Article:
Sunday, April 28, 2013

Singer 327

I don't let every orphan follow me home from the thrift shop, but this Singer 327 caught my eye.  I bought it and took it home even though I knew nothing about it.

I checked out some reviews I found, they blow hot and cold.  This was an inexpensive zig-zag machine with an internal motor and belt made in Great Britain from 1963 to 1965.  I decoded the serial number to find mine was built in 1965.

Talk about saving money.  No special feet.  No attachments. Also, the bobbin winder is manual.  A person pushes the bobbin against the hand wheel and must stop it when full.  There is not a spring mechanism to disengage the bobbin when full.  According to some reviews, in order to lower the price, the earlier ones didn't even have a light switch.  The light came on when it was plugged in.  Mine has the light switch.

I don't think mine was used much at all, the needle looked like it could be original.  It has a drop in class 66 bobbin.  Since the original came with plastic bobbins that is what I am using.

One of the most quoted reviews in The Vintage Singers Yahoo Group is "This machine is loud and clunky".  I think it is quiet and sews wonderfully.  So I don't share that reviewers thoughts.   For $9.50, I don't think someone wanting a basic sewing machine could go wrong.

I think I have S.M.A.D.(Sewing Machine Addiction Disorder)  I borrowed this from Life with Lou. This is an interesting Blog about finding and fixing sewing machines.  I say I have S.M.A.D. because I love to sew and love to sew on different machines. In fact, I bought another machine I will blog about shortly.  All I will say is it is a model of machine I learned about from reading The Bobbin Doctor.

I am not totally gone though.  I like straight-stitch and simple zig-zag machines.  Complicated machines aren't my favorite.  When I was in sewing class many years ago the teacher said all you need is straight, zig-zag, and reverse.  I think this holds true, because when I was looking for my first sewing machine about two years ago, I was told the same thing  at a sewing machine store.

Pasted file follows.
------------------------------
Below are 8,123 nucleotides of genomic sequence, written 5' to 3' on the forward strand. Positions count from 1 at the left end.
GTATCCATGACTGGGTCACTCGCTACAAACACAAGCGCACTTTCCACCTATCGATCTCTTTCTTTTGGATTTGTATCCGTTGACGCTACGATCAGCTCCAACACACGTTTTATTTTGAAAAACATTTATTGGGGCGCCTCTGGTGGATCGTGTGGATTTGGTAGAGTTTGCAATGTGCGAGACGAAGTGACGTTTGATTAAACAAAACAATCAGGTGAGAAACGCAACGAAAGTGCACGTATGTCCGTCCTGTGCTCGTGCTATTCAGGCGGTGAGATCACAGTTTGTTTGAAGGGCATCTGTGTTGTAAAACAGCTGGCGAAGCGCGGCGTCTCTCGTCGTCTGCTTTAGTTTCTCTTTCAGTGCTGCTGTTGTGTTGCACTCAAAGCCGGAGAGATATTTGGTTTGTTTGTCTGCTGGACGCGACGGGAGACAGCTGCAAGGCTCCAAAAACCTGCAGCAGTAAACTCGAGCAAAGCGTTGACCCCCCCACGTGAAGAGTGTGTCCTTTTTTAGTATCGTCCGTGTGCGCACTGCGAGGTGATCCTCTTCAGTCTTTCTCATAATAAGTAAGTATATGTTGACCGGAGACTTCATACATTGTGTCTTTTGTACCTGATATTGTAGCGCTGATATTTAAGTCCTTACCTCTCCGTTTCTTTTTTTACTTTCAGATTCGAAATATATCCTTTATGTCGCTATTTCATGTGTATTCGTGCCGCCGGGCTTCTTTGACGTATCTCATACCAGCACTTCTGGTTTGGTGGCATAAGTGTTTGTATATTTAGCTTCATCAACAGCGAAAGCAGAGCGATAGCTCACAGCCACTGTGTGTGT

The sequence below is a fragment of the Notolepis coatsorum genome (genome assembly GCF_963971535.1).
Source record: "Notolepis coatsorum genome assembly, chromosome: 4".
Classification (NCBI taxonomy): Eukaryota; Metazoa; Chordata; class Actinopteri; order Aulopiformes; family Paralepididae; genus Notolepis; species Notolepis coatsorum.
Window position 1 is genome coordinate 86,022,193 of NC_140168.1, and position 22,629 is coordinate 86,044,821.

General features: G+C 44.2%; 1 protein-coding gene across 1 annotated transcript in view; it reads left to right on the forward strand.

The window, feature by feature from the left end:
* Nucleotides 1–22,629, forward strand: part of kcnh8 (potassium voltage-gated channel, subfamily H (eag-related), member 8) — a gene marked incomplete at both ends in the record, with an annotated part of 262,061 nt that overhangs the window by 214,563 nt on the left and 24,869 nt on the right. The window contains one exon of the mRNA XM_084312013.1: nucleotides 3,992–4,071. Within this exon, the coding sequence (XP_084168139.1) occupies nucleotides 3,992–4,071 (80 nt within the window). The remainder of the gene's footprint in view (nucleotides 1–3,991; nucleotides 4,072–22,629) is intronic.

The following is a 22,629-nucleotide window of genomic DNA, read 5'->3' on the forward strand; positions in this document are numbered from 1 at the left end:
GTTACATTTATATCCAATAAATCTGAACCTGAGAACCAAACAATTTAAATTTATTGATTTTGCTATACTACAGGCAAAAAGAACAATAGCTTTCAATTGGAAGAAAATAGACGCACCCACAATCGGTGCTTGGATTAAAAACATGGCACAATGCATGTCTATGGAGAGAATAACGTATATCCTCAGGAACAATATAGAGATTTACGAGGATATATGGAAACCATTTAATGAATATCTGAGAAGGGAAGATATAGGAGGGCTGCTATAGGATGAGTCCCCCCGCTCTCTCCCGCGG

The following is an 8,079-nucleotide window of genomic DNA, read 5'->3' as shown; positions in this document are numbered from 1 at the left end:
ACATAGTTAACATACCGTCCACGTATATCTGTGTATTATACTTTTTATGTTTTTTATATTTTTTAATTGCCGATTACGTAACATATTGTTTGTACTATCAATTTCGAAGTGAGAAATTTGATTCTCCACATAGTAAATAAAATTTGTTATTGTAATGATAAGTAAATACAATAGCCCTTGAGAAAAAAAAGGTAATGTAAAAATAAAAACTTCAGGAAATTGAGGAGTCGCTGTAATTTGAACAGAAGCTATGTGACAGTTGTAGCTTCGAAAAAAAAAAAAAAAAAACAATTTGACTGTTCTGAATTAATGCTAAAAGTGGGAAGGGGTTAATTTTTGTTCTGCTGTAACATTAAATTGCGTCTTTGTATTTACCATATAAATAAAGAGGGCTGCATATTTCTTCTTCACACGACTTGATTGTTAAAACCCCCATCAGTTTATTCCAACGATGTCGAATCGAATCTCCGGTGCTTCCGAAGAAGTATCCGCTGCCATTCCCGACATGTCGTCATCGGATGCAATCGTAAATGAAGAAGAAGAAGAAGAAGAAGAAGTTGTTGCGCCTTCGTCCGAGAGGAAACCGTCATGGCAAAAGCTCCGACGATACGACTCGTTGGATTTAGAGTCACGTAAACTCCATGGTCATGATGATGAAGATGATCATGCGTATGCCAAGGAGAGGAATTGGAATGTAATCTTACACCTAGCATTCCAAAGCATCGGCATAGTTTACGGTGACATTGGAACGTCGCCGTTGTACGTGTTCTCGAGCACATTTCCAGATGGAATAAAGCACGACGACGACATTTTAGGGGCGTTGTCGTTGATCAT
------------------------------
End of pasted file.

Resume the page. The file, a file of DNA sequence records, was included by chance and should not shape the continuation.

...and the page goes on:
Singer 327 in Case

Singer 327 ready to sew

Too see a video of this machine on youtube, click here

Thanks for stopping.

Saturday, April 20, 2013

Shirt for Chase

I was walking through Walmart a few weeks ago and saw what I thought was the cutest fabric to make a shirt for my Grand-Nephew Chase who loves trucks.

He is 18 months old, but wears a 2t or a 3t depending on the manufacturer.  I purchased the fabric then started looking for a boys shirt pattern.  I didn't see anything I liked.  It seems to me like in adults patterns, girls patterns are abundant, and boys patterns are lacking.   I had a mens shirt pattern that also had boys sizes, but I didn't think it would be small enough, but after checking some measurements, I decided a boys small Simplicity 4760 would be perfect.

I sewed this on my Brother XL2600I.  I had mentioned before how I liked the way my Greist buttonholer made button holes, but it did not have a template for 3/4" buttons, so I used the Brother's built in buttonholer.  After a few adjustments, I decided the Brother makes darn good buttonholes.

Another change for me on this shirt was the french seams on the arm holes.  This was from a goof.  I sewed the armholes right sides together by accident.  Rather than ripping out the threads, I decided to french seam it.  Turned out great.

This pattern calls for hand stitching part of the collar and the plackets, but  I machine stitched them as well. 

Here is the finished project.

And of course, the customer is always who must be pleased.

Thanks for stopping.

Saturday, April 6, 2013

Argyle Shirt Finale and New Serger

I have not been sewing as much as I would like to the last two months.  I finally had some time to finish the argyle shirt I started quite a while ago.  I think it turned out great.  I gave it french seams, and serged the armholes.  Oh, that reminds me.  I used my new to me serger on this project.  I went to the thrift store, and in the back of the store, no where near the sewing supplies was a box with a serger in it.  I looked at it and saw it was a Pfaff 794 in good shape with the owner's manual.  I plugged it in at the store and it seemed to run slow, but did run.  I purchased it for $6.50.  I took it home, oiled and cleaned it. Now it runs fast and smooth.  Turns out to be a very good serger.  Even has a light, which my overedger does not have.

I am going to retire the Simplicity 7330 shirt pattern I used for this and other recent shirt projects.   It will probably come out of retirement, I am sure.  My next project is a shirt for my Grand-Nephew Chase.  I am using the Simplicity 4760 pattern since it has boys sizes.   I'll blog about that next.

Thanks for Stopping.